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The appropriate ratio between centralization and decentralization has always been and probably will invariably remain a dilemma for any society. Although it seems obvious that strong local administrations are natural elements of democratic systems, considerable differences can be found concerning their concrete roles and competencies even among states with democratic institutions.

After the fall of communism, it was quite logical in Hungary that the new constitutional state declared its commitment to promote decentralization through vital local governments. This trend has been changed to some extent when Fidesz came to power in 2010 and transposed several local competencies to the state. At the same time, protecting and bolstering local communities enjoys a high priority in the governing party’s official program, and most analysts agree that it would definitely exert a positive influence on the overall mental health of society.

In the Medieval Hungarian Kingdom, provinces had quite an extended autonomy, which they frequently used later against the centralizing attempts of the Habsburg emperors when the country belonged to the Habsburg Empire. This tradition was partly preserved in the modern constitutional state, whose legal framework was finalized in 1867. During the communist dictatorship, aggressive over-centralization dominated all major segments of society. Forced industrialization and urbanization made quite a big proportion of the inhabitants move from their home village or town to other places. Whole regions became depopulated and local consciousness diminished both in rural areas and in towns with farmers, and urban middle-classes equally losing their traditional roots and local communities.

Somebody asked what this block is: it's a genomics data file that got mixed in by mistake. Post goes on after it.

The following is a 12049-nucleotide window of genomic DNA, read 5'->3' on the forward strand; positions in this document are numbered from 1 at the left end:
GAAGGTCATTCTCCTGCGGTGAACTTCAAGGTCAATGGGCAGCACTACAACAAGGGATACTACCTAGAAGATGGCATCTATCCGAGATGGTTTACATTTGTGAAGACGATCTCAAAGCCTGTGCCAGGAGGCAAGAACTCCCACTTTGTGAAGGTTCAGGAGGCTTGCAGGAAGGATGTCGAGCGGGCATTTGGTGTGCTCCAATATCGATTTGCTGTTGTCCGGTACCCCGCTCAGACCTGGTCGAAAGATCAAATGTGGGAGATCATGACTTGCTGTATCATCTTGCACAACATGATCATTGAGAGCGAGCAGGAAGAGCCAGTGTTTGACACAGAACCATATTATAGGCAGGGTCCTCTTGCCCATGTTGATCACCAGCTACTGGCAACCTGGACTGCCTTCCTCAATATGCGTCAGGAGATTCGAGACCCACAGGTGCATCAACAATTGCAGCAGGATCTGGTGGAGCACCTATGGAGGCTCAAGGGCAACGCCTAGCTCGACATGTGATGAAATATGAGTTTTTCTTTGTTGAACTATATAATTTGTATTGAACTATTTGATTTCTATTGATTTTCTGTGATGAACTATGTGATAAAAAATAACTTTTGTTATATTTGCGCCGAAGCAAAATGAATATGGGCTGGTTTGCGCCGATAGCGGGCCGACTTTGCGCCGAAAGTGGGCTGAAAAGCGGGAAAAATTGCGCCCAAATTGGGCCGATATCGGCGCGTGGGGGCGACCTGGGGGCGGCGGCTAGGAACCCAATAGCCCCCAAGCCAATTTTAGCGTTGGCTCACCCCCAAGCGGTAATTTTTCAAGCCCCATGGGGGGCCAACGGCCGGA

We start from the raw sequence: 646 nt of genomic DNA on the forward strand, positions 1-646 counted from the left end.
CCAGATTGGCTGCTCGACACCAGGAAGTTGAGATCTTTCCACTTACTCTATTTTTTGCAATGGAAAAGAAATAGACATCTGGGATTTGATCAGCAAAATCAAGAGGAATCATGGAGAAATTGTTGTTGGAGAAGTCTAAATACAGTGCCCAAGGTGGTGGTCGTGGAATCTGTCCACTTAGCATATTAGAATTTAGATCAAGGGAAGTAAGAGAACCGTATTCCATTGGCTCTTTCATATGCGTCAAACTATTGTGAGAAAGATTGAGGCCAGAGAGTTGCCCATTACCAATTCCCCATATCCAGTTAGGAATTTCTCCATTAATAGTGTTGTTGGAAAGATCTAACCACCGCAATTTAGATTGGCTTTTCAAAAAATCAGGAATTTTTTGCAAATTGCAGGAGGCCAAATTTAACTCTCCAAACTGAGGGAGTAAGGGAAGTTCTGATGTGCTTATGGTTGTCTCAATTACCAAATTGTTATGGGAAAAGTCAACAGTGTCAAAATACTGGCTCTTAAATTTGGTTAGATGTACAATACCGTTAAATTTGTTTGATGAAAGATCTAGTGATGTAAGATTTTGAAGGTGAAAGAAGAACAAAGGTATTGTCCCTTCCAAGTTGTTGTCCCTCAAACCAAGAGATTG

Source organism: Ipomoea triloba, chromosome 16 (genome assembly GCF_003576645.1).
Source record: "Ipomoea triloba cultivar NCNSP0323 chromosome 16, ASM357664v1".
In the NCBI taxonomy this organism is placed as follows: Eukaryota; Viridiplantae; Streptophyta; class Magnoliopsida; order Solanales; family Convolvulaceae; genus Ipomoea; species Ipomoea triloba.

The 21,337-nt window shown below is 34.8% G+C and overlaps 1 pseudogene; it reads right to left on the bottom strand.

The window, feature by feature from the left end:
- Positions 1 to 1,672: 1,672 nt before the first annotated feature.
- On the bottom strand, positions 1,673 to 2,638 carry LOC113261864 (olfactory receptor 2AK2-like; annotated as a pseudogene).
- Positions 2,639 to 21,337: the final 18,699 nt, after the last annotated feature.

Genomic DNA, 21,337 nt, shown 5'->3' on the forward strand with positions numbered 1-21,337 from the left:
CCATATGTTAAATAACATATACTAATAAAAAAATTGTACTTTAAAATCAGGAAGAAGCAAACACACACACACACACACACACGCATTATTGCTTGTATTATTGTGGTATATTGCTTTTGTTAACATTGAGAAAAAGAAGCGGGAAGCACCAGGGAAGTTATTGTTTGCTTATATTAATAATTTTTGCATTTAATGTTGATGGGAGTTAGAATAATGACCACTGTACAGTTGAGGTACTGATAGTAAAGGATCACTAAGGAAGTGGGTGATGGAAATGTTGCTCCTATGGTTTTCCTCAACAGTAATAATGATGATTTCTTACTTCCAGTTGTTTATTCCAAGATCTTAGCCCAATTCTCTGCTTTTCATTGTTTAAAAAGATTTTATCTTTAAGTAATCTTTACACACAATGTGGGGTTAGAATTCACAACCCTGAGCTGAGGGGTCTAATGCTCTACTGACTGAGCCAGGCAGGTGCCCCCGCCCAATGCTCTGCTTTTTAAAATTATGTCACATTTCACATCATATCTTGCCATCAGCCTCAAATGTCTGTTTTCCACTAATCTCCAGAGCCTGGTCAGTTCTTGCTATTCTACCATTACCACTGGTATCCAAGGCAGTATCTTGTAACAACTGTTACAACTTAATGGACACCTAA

After the fall of communism, competition-based, free-market capitalism, which sometimes presented itself as its Wild-West variation, also appeared as a challenge to the citizens. The shock of adaptation proved to be greater than in the neighboring post-socialist countries for several reasons, not really allowing the rebirth of local patriotism and initiatives for several years. In recent years, there have been a growing number of positive signs demonstrating that localism may still have some reservoir.

A major argument for centralization in 2010 was that many self-governments were heavily indebted. However, it hasn’t been answered categorically whether it occurred because they were overloaded with tasks or their operation mechanism had failures. Another important point is that it is easier to make local governments work more efficiently than overtaking certain functions by the state that can only be practiced locally. Strong local identity can be one of the best remedies against rootlessness and loneliness, in other words, alienation, which is modern pestilence of our civilization, which cannot be created from the center, just promoted indirectly. It’s a worldwide tendency, even in countries as rich as Austria and France, that the countryside is losing inhabitants who are moving to big cities, where forming live local communities is a lot more difficult than in middle-sized or small towns and villages.

After consolidating local budgets, the Hungarian government could be brave enough to reconsider certain aspects of its policy towards local governments in order to fulfill its own declared objective about locality, as mentioned above. A well-balanced, nicely elaborated system targeting the revitalization of country life could even be a model for Western countries facing similar problems.

In the featured photo illustration: the Castle of Veszprém. Photo by Boglárka Bodnár/MTI


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